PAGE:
Profile: Dubai World Central

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By Robeel Haq  www.arabiansupplychain.com

Following years of preparation, Dubai finally opened the doors to its ground-breaking Al Maktoum International Airport last month, which is set to cement the Middle East’s position as a global aviation hub.

Dubai marked its transition into a two-airport city last month, with the much-awaited launch of cargo operations at Al Maktoum International. A diverse range of cargo carriers have registered to operate in the airport – which is part of the multi-billion dollar Dubai World Central development – including Aban Air, ACI, Aerospace Consortium, Dubai Civil Aviation Authority, Coyne Airways, EuroAsian Services, Rus Aviation, Sonic Jet, SunGlobal, Skyline and United Aviation Services.

To celebrate the launch, Sheikh Mohammed bin Rashid al-Maktoum, prime minister of the United Arab Emirates and the ruler of Dubai, and his son Sheikh Hamdan Maktoum, deputy ruler of Dubai, were provided a royal tour, alongside HH Sheikh Ahmed Bin Saeed Al Maktoum, president of Dubai Civil Aviation Authority and chairman of Dubai Airports.

“Phase one is the first step in a long infrastructure development project that over time will see our new airport transformed into the world’s largest global gateway and a multi-modal logistics hub, while playing an increasingly integral role in the ongoing economic and social development of Dubai,” comments Sheikh Ahmed.

“The inauguration of Al Maktoum International serves as a timely reminder to regional and international stakeholders of the strength of the vision of His Highness Sheikh Mohammed Bin Rashid Al Maktoum, vice president and prime minister of the UAE and ruler of Dubai, who continues to demonstrate an unwavering commitment to meeting the long-term infrastructure growth and capital requirements of our city.”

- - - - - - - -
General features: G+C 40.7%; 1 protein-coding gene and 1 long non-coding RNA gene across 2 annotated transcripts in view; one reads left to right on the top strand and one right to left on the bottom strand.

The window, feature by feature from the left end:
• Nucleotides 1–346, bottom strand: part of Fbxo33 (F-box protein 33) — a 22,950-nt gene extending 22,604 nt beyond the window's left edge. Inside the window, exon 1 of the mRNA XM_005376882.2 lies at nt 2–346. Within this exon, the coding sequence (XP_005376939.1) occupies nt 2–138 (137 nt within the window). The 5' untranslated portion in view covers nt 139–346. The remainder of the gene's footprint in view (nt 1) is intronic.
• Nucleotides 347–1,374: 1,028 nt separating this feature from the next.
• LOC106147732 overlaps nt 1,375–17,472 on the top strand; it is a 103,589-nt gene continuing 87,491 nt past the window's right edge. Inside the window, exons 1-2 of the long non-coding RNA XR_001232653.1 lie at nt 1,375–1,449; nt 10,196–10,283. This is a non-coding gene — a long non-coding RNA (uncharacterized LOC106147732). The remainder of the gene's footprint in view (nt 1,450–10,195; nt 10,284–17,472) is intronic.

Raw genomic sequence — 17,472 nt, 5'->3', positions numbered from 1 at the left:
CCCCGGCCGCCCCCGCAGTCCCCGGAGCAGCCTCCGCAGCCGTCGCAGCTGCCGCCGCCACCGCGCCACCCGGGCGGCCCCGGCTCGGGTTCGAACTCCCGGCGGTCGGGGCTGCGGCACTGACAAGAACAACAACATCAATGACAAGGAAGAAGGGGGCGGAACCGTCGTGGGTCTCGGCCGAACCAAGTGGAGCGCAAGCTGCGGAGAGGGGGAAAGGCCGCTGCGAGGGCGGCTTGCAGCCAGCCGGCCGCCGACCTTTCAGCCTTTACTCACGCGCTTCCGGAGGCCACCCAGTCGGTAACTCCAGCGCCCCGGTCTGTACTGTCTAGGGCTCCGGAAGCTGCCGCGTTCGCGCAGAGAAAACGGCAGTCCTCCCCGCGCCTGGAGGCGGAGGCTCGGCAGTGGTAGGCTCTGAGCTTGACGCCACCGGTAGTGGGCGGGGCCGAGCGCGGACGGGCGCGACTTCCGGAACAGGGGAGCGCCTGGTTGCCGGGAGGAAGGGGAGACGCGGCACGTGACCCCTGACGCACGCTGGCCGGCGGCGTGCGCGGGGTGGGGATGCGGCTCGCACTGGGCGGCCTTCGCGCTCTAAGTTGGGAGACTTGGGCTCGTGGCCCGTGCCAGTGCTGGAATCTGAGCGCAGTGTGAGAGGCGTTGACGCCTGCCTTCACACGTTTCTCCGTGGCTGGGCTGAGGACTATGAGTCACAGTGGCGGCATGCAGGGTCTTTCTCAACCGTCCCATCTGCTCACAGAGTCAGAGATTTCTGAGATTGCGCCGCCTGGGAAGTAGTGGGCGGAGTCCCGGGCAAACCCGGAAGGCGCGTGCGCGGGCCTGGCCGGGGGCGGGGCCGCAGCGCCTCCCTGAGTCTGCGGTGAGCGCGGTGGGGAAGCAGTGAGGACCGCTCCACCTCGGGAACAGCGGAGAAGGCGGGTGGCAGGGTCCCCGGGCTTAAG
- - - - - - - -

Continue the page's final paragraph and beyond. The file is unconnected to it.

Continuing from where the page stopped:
Sheikh Ahmed also reinforces the fact that Dubai World Central will support the emirate’s aviation, tourism, commercial and logistics requirements through 2050 and beyond. “The Government of Dubai remains fully committed to the timely realisation of the airport and Dubai World Central as whole. There is no doubt that this multi-modal logistics hub will provide significant benefits to the economy of Dubai and the wider region, particularly at a time when the transportation and logistics sector is playing an increasingly important role in the city’s rapidly diversifying economy.”

The initial phase of the airport will feature an A380 capable runway, 64 remote stands, a cargo terminal with annual capacity for 250,000 tonnes of freight, and a passenger terminal building designed to accommodate five million passengers per year. “Although it’s a long-term project, the need for a second airport in the near to mid-term is clear,” states Paul Griffiths, CEO of Dubai Airports. “Dubai International currently has capacity for 2.5 million tonnes of cargo, while volumes are expected increase to 3 million tonnes by 2015. On the passenger side we expect to see numbers skyrocket from the 41 million that passed through Dubai International in 2009 to 98 million by 2020 and 150 million by 2030.”

Griffiths adds that the new airport’s facilities and connectivity to the Jebel Ali Port and Jebel Ali Free Zone by a bonded road is being acknowledged by adopting airlines. “We are delighted with the response from cargo operators who are seizing the opportunity. DWC opened with 15 cargo airlines signed up and we expect that number to increase steadily over the next few months.”

The airport’s opening was preceded by the presentation of DWC’s official aerodrome certification to Sheikh Ahmed from Saif Mohammed Al Suwaidi, director general of General Civil Aviation Authority (GCAA), which followed a detailed aviation safety and security certification programme.

“This is the 8th International Aerodrome within the United Arab Emirates to receive a certification from the GCAA,” states Al Suwaidi. In addition to the aerodrome being certified, DWC was the first to obtain organisation certificates for air traffic services, communication, navigation and surveillance, aeronautical information services and aviation meteorology services.”

Once completed, Al Maktoum International will be the largest airport in the world, with five runways, four terminal buildings and annual facilitation for a total of 160 million passengers and 12 million tonnes of cargo.

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